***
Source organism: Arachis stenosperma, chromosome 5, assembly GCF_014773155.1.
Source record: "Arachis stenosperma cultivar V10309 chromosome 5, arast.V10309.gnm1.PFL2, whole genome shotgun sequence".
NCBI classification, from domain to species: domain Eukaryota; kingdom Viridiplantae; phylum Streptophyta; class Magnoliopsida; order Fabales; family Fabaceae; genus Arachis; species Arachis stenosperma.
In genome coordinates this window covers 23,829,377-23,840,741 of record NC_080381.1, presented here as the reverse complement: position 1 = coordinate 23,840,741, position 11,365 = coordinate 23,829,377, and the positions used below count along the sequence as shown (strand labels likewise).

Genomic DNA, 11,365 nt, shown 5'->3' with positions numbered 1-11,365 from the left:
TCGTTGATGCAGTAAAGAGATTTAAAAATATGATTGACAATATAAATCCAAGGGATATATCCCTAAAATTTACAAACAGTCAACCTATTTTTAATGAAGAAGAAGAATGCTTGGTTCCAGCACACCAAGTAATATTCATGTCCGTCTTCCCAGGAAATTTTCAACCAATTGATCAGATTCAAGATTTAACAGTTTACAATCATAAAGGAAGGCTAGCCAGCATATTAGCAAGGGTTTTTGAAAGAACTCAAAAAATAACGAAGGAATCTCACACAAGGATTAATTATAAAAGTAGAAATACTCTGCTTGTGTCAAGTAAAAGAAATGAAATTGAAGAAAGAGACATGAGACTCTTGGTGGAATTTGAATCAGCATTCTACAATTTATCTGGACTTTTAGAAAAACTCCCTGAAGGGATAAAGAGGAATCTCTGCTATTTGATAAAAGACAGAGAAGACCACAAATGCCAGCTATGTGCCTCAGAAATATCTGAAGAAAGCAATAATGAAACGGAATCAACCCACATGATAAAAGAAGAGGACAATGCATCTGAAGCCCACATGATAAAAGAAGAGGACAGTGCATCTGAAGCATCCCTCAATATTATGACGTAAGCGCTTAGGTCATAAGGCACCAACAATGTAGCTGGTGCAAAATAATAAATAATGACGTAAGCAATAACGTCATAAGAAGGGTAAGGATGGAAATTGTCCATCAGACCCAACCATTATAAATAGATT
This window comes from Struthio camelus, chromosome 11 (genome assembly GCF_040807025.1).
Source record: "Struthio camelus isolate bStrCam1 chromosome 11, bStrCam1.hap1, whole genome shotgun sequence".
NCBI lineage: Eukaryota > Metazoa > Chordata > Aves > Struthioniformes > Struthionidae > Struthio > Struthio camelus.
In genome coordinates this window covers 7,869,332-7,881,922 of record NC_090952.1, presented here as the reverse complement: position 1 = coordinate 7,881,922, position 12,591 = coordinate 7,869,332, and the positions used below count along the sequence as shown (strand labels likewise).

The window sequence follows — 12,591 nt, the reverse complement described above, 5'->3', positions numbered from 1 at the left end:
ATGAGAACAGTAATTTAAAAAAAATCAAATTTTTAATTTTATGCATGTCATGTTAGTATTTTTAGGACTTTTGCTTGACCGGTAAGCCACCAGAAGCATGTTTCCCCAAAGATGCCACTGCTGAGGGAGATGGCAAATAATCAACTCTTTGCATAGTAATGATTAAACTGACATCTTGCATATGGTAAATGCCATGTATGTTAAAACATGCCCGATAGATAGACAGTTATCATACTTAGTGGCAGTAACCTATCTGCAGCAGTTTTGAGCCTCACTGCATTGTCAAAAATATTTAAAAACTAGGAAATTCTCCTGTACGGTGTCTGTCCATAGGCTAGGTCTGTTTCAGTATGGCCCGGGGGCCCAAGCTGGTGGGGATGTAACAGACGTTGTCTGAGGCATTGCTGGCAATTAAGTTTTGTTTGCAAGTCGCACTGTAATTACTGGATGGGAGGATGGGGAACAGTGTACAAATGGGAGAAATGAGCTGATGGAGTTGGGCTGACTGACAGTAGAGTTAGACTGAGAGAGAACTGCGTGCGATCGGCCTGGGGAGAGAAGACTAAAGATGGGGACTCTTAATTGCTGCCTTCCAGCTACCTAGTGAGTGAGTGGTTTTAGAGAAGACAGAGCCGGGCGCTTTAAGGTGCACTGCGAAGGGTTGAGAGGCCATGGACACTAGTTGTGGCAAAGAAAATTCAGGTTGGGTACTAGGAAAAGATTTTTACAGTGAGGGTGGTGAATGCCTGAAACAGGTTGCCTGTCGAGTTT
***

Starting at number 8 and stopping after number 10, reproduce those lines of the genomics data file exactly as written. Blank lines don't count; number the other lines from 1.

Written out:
Source record: "Struthio camelus isolate bStrCam1 chromosome 11, bStrCam1.hap1, whole genome shotgun sequence".
NCBI lineage: Eukaryota > Metazoa > Chordata > Aves > Struthioniformes > Struthionidae > Struthio > Struthio camelus.
In genome coordinates this window covers 7,869,332-7,881,922 of record NC_090952.1, presented here as the reverse complement: position 1 = coordinate 7,881,922, position 12,591 = coordinate 7,869,332, and the positions used below count along the sequence as shown (strand labels likewise).